Living near family
Buzz Baby is a column about life with little ones. Writer Annie McQueen has three children age 5 and under.
People say it takes a village to raise a child. Meet the Jackson village – where 18 immediate family members live within several blocks of each other (some on the same block) in West University Place.
The crew includes four grown siblings, four spouses and eight cousins, ranging in age from 1 to 17, and one set of grandparents.
The oldest of the four grown siblings, Marina Christensen, along with her three younger brothers – Alex, Scott and George – are tackling the ups and downs of parenting alongside each other.
For the three Jackson brothers, “alongside” means literally – all three live on the same block of Tangley. Marina and her family are close by on Vanderbilt. Their parents, Gil and Katina Jackson, live in the siblings’ childhood home over on Nottingham.
Living close to each other was not a strategic plan from the start. Marina, her husband Alan and kids Katina, 17, Alexa, 14, and Andrew, 10, moved to West U first years ago, followed by all three brothers moving within several years of each other – mere houses away.
The first to arrive on Tangley Street were George and his wife Kristen about two years ago, followed by Alex and his wife Ginny about one year ago, and finally, Scott and Emily this past year.
Alex and Ginny have two sons, Hughes, 6, and Brooks, 4; Scott and Emily have 3-year-old twin boys, Ford and Davis, and George and Kristen have a 16-month-old daughter, Leighton.
Evenings on Tangley Street often are spent with Jackson cousins in bare feet in the grass in their front yards. The younger cousins blow bubbles together and push along scooters, while the older cousins hit golf balls and baseballs. Even their dogs, Archie, Ginger and Dolly, play together. Sometimes the older cousins from Vanderbilt Street come over to babysit and play, too.
All six of the Jackson parents living on Tangley have full-time jobs, on top of the demands of parenting, so they often lean on each other.
Already, living nearby has come in handy, when a nanny was sick, sports schedules were complicated, and anniversary and birthday celebrations needed celebrating. “If we get in a pinch, we can always count on my family for help,” said George. “It’s also great being close so the cousins and adults can play.”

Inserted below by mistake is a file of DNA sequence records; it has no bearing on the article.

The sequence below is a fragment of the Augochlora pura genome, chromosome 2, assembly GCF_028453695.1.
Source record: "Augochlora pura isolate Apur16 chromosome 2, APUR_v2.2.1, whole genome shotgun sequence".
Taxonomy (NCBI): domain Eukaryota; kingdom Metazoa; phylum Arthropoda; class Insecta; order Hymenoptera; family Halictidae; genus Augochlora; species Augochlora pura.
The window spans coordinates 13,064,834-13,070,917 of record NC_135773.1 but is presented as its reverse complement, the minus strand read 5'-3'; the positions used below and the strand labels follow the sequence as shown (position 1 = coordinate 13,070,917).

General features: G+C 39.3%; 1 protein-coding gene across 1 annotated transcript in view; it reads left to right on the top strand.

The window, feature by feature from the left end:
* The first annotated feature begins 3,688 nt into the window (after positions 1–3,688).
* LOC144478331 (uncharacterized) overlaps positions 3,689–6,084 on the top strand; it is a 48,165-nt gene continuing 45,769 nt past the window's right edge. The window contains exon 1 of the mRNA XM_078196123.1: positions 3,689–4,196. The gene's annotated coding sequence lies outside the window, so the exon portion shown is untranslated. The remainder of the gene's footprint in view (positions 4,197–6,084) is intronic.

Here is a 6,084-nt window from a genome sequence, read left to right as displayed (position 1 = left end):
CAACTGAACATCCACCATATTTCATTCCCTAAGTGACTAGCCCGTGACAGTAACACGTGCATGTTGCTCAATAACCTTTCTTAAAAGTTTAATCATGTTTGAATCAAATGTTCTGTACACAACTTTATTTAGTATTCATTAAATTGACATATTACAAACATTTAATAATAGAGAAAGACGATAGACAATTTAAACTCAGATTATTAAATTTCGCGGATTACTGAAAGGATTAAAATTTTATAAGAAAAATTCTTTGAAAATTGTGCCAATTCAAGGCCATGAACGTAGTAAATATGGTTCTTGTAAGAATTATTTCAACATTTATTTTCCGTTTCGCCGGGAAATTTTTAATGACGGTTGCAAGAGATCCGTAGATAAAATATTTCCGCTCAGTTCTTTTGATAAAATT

George said his childhood memories are coming full circle, with Leighton and her cousins. “I grew up riding my bike over the Tangley bridge, and now Leighton is making the same memories riding her wagon over the same bridge while her cousins tag along on their bikes,” he said.
Kristen, a speech therapy manager, says, “Instead of late-night runs to Walgreens, we just walk across the street to get cough medicine. Missing ingredients for a recipe? Just go across the street instead of to the store. Need a yard tool? Go across the street.”
For the Jacksons, it is more than just childcare and playtime and medicine; it’s emotional support during some of life’s busiest years. “It is support from our family through life’s ups and downs,” said George.
Ford and Davis sprint across the yards after school, thriving in a world surrounded by their cousins and extended family. They call their cousins their “best friends.”
“It’s an incredible blessing that we have siblings and the cousins have each other just seconds away to lean on and to spend so much time together,” said Emily. Emily also grew up nearby, playing sports in West University, so life is coming back full circle for her, too (her parents are not far – they’re over in Bellaire).
“We all have demanding jobs that force us to rely on help and each other from time to time,” said Emily, a banker. “Or when any of us just need a minute to ourselves, the cousins are right there to give us that time to tend to our personal needs.”
It’s a constant give and take of extra hands, support and guidance through the years of raising children – in the family village.
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